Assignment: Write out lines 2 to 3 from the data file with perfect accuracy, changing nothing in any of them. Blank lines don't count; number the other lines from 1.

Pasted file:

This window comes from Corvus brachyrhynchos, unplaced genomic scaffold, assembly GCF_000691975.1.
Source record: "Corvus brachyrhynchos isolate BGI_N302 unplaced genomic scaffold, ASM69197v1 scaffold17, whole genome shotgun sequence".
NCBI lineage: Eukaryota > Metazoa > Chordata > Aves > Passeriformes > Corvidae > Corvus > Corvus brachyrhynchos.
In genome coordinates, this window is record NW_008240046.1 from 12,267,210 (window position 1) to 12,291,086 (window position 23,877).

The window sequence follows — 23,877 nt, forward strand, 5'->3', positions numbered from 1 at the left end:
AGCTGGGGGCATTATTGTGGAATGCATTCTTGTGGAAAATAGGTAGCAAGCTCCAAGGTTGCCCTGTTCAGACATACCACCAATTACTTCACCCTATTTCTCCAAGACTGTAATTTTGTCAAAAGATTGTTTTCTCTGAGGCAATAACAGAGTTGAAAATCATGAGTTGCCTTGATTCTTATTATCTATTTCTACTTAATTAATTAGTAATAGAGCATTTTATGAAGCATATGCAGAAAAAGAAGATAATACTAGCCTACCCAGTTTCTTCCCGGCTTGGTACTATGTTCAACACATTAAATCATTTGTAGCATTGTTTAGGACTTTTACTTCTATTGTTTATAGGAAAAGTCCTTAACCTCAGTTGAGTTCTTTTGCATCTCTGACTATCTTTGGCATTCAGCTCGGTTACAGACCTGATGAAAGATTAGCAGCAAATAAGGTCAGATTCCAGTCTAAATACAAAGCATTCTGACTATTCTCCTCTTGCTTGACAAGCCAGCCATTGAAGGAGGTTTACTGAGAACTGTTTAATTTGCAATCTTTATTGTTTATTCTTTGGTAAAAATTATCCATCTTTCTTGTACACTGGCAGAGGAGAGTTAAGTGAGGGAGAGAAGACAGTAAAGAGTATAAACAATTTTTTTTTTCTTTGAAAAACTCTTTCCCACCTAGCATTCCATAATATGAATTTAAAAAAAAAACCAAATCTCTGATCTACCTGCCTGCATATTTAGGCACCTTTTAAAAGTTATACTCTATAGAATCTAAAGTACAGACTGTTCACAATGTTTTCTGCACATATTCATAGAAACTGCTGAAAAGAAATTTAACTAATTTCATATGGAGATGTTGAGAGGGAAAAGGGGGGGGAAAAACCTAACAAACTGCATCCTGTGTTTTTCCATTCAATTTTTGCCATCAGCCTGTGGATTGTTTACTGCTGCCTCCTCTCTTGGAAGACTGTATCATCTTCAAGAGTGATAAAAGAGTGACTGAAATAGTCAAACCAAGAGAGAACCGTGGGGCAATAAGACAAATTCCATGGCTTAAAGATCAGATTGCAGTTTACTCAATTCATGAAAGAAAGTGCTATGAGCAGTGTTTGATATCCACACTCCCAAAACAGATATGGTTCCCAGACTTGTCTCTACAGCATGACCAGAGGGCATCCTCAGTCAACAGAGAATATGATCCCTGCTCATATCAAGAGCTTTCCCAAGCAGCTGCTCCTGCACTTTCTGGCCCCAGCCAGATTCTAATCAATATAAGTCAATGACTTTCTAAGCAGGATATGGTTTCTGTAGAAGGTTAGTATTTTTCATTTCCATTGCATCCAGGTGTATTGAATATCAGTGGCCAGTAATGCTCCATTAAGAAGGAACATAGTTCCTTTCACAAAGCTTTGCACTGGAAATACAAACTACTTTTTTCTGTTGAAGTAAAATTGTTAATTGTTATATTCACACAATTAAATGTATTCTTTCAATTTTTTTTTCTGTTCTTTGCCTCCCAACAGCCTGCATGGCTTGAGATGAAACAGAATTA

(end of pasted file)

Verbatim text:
Source record: "Corvus brachyrhynchos isolate BGI_N302 unplaced genomic scaffold, ASM69197v1 scaffold17, whole genome shotgun sequence".
NCBI lineage: Eukaryota > Metazoa > Chordata > Aves > Passeriformes > Corvidae > Corvus > Corvus brachyrhynchos.